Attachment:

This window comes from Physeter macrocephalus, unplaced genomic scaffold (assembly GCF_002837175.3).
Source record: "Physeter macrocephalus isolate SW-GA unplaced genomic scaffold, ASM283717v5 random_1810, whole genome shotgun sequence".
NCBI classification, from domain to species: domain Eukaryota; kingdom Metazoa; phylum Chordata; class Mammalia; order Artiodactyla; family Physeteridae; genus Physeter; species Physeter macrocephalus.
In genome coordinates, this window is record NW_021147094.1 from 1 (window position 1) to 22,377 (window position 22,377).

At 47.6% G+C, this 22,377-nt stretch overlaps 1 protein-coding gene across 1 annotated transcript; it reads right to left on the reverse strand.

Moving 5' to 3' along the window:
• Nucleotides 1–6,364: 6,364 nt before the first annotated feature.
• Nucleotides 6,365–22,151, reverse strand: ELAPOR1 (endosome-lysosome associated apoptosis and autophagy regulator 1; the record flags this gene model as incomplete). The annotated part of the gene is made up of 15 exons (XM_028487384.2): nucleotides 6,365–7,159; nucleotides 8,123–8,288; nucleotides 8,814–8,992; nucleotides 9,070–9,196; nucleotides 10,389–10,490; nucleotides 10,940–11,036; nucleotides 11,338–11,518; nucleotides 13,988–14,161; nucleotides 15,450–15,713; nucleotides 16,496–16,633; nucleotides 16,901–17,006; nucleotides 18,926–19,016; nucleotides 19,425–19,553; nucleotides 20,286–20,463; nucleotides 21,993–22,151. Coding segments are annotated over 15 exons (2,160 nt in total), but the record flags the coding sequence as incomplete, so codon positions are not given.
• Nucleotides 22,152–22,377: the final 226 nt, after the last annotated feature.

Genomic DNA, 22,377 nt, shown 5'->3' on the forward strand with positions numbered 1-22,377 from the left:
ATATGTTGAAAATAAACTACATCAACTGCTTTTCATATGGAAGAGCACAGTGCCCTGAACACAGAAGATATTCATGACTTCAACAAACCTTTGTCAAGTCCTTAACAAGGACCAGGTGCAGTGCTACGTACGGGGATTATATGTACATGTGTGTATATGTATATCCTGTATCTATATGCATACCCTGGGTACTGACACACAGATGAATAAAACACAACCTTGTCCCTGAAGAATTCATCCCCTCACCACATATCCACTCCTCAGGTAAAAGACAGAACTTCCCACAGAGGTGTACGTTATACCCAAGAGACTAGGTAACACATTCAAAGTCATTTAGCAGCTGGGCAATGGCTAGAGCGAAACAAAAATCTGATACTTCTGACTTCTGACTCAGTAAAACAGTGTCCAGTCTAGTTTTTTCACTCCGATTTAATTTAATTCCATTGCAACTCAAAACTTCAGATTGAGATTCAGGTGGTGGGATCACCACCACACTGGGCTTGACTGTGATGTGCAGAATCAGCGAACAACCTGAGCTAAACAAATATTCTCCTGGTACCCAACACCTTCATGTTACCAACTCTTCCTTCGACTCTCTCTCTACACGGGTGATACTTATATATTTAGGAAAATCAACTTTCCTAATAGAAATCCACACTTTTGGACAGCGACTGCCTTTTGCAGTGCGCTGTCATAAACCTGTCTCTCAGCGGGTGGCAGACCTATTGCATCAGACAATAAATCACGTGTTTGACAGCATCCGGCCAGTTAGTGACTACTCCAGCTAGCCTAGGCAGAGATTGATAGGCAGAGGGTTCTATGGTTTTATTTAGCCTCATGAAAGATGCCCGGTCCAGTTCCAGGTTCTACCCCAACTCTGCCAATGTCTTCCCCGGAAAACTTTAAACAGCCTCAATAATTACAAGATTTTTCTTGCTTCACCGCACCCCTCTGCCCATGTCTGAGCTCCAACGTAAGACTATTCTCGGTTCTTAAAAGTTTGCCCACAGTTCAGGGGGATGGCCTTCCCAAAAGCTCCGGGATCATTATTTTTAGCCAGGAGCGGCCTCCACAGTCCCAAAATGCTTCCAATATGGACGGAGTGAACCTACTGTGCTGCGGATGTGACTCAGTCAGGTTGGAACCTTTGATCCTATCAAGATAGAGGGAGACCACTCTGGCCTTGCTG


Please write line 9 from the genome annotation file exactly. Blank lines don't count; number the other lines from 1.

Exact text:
• Nucleotides 22,152–22,377: the final 226 nt, after the last annotated feature.